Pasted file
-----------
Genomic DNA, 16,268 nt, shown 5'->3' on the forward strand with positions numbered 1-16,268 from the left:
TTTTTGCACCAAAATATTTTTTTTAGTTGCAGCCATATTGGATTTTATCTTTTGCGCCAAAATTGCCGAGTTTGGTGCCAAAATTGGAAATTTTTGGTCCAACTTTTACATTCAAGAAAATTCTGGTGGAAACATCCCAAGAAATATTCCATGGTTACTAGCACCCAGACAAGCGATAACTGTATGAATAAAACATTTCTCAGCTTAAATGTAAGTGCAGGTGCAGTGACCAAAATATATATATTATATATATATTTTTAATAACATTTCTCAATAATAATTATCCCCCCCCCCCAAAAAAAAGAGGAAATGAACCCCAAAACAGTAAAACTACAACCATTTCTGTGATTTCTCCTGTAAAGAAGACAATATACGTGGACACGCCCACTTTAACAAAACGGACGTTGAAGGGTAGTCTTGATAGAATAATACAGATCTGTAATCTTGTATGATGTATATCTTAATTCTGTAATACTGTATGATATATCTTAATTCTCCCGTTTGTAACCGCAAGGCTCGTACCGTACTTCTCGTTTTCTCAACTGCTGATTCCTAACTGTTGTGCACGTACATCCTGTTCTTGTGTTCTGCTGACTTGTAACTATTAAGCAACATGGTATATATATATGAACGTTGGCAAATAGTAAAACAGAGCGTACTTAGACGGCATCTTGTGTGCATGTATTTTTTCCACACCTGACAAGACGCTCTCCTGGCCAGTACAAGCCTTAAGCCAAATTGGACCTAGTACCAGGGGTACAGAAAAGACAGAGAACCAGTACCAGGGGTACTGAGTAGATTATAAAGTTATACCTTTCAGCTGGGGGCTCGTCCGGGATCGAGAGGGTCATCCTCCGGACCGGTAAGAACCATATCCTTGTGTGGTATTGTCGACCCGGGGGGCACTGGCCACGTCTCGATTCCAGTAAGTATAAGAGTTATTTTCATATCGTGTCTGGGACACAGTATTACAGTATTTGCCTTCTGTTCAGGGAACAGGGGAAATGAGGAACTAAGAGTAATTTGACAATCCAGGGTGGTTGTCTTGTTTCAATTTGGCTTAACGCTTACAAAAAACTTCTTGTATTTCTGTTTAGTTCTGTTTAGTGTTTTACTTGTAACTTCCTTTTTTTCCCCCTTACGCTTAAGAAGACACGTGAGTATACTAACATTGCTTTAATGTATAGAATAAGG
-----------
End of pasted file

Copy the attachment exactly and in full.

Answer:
Genomic DNA, 16,268 nt, shown 5'->3' on the forward strand with positions numbered 1-16,268 from the left:
TTTTTGCACCAAAATATTTTTTTTAGTTGCAGCCATATTGGATTTTATCTTTTGCGCCAAAATTGCCGAGTTTGGTGCCAAAATTGGAAATTTTTGGTCCAACTTTTACATTCAAGAAAATTCTGGTGGAAACATCCCAAGAAATATTCCATGGTTACTAGCACCCAGACAAGCGATAACTGTATGAATAAAACATTTCTCAGCTTAAATGTAAGTGCAGGTGCAGTGACCAAAATATATATATTATATATATATTTTTAATAACATTTCTCAATAATAATTATCCCCCCCCCCCAAAAAAAAGAGGAAATGAACCCCAAAACAGTAAAACTACAACCATTTCTGTGATTTCTCCTGTAAAGAAGACAATATACGTGGACACGCCCACTTTAACAAAACGGACGTTGAAGGGTAGTCTTGATAGAATAATACAGATCTGTAATCTTGTATGATGTATATCTTAATTCTGTAATACTGTATGATATATCTTAATTCTCCCGTTTGTAACCGCAAGGCTCGTACCGTACTTCTCGTTTTCTCAACTGCTGATTCCTAACTGTTGTGCACGTACATCCTGTTCTTGTGTTCTGCTGACTTGTAACTATTAAGCAACATGGTATATATATATGAACGTTGGCAAATAGTAAAACAGAGCGTACTTAGACGGCATCTTGTGTGCATGTATTTTTTCCACACCTGACAAGACGCTCTCCTGGCCAGTACAAGCCTTAAGCCAAATTGGACCTAGTACCAGGGGTACAGAAAAGACAGAGAACCAGTACCAGGGGTACTGAGTAGATTATAAAGTTATACCTTTCAGCTGGGGGCTCGTCCGGGATCGAGAGGGTCATCCTCCGGACCGGTAAGAACCATATCCTTGTGTGGTATTGTCGACCCGGGGGGCACTGGCCACGTCTCGATTCCAGTAAGTATAAGAGTTATTTTCATATCGTGTCTGGGACACAGTATTACAGTATTTGCCTTCTGTTCAGGGAACAGGGGAAATGAGGAACTAAGAGTAATTTGACAATCCAGGGTGGTTGTCTTGTTTCAATTTGGCTTAACGCTTACAAAAAACTTCTTGTATTTCTGTTTAGTTCTGTTTAGTGTTTTACTTGTAACTTCCTTTTTTTCCCCCTTACGCTTAAGAAGACACGTGAGTATACTAACATTGCTTTAATGTATAGAATAAGG